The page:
"We did not sign anything," followed by, "and the person they dealt with in HR is no longer here." This profile is not as much about character as the first two profiles; it is more about confusion. The reason I like a signed agreement is that it breaks down the rules of the game. If I do X, then you owe me Y dollars. There is no good or bad guy. They just want proof that a fee is owed, and your word will typically not get the debtor to pay a large fee unless you have supporting documentation. With this type of profile, our client has to share the reasons they are not getting paid. Look at it from your client's perspective: you call out of the blue and say you are owed a fee, and you can show that you presented the candidate, and the candidate was hired 9 months later; you look at it and say well it was within the 12 months. The problem is, they can look at it and say we only pay if they are hired within 6 months. This is why your fee agreement needs to spell out the rules. They do not have to prove they do not owe you; YOU have to prove that you are owed. About 80% of the time, we are able to get this resolved for our client assuming they have documentation showing they presented the candidate. www.backdoorhires.
Profile Example Four:
Their attorney called us up and said, "There is no signed agreement." Attorneys will point out the weakest point of your case. It is not a character issue; they are simply doing their job. If the attorney did not point out that we did not have a signed contract, he would be doing his client an injustice. This profile typically gives us the broadest response on our end because we have to check to see what documentation we do have. It also depends on what the laws are in the debtor's state. Remember my example of Massachusetts? Now, for a word of caution on this example: if you ever find yourself with a debtor in the state of Massachusetts and do not have a signed agreement, please do not think nothing can be done. On the contrary, we can still run the account through the collections process because the bar for collections is much lower than a lawsuit. Keep in mind, we still have our forwarding attorney sue in the state of Massachusetts without a signed contract. It does not mean you cannot sue. Although it does mean if the debtor's attorney is aware of the ruling by the Massachusetts Supreme Court and uses it as a defense, you will lose. You could also get hit with some of your client's attorney fees. We get these resolved 50% of the time before they are sued.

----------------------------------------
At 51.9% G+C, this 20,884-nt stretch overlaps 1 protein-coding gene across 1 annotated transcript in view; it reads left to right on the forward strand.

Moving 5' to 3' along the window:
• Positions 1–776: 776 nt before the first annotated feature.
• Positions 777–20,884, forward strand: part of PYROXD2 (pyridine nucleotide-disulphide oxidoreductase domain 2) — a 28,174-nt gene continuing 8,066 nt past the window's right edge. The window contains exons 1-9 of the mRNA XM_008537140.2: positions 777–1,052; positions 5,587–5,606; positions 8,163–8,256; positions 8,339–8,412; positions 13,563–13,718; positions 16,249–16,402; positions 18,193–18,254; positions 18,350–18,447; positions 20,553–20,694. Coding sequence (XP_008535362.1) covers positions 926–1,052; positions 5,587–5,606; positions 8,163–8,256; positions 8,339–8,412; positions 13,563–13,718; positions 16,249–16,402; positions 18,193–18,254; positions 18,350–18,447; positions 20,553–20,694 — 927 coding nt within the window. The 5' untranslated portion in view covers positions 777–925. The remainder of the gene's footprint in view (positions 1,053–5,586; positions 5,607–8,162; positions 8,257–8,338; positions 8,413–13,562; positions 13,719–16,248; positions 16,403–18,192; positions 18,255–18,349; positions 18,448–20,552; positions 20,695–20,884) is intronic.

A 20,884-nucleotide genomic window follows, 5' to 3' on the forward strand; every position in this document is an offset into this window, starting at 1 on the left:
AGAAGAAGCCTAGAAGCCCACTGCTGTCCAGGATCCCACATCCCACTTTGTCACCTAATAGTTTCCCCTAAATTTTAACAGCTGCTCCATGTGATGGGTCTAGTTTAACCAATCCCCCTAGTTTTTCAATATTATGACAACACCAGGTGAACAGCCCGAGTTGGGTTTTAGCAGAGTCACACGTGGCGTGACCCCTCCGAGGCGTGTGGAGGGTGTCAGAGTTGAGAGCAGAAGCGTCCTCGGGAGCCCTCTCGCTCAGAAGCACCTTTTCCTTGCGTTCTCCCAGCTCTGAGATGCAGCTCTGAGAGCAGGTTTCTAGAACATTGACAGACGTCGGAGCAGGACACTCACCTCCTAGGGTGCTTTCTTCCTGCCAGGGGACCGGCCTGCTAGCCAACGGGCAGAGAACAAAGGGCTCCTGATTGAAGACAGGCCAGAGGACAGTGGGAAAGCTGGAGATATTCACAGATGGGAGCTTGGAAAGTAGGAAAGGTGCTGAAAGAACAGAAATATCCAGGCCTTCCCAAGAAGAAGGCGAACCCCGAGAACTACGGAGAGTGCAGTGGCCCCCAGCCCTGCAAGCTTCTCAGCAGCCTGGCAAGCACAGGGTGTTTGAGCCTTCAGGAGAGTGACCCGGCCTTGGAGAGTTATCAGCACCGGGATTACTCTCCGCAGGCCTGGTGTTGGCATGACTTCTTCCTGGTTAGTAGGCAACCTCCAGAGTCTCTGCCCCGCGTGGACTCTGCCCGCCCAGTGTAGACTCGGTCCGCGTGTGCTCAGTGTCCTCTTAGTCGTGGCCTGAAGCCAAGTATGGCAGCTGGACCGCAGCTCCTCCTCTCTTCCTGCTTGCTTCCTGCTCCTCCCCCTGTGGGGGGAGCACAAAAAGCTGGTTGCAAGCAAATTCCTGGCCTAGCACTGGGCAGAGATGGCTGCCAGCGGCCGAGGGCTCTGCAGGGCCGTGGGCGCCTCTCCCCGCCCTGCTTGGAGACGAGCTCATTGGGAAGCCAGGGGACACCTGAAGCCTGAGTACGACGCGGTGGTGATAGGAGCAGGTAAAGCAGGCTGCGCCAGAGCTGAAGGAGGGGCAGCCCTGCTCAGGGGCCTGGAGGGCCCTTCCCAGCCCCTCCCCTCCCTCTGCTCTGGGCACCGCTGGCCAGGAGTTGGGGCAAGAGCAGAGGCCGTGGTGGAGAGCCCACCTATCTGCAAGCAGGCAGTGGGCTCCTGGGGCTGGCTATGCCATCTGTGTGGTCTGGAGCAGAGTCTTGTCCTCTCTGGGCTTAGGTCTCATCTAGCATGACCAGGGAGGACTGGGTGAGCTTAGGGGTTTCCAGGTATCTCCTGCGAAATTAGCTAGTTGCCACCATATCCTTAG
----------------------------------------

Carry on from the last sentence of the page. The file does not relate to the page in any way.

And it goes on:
The numbers speak for themselves. Look at the two case studies listed below. Without a signed contract, we are in a weaker position, and the client usually has to settle. In some cases, they have to sue, and even with litigation there are no guarantees, especially without a signed contract. Let this chapter remind you, once again, it is always better to have a signed contract than not to have a signed contract.
Case Study Number One:
Fee Owed: $22,000.00
Reason for the Dispute: The debtor did not sign the agreement and hired the candidate 60 days after the candidate was presented. In my opinion, the debtor had no intention on paying our client from day one.
Resolution: We hired a private investigator to locate other unpaid creditors. The debtor owed three other recruiters for fees he did not pay and countless other trade creditors. The debtor had his attorney get involved, and in an effort to keep the other creditors from being contacted, the attorney got his client to agree to pay a third of the fee which the client accepted. Two years later, the debtor was out of business.
Case Study Number Two:
Larger Public Company
Fee Owed: $35,000
Reason for the Dispute: There was no signed agreement, and the HR manager left three months after the hire and was no longer employed by the hiring company. The candidate was hired eleven months after the presentation.
Resolution: Our client had volumes of documentation showing they had presented the candidate, and the candidate was hired. The hiring company had an in-house attorney that got involved. The company had a good reputation. The issue was that they had a policy that recruiters only had a six month claim on any candidate, and they had to be hired for the specific job which they were presented for. Neither our client nor the hiring company had any documentation showing the candidate presentation protection period was ever discussed. After weeks of discussion and all parties wanting to find a resolution, the client accepted their final offer of 50%.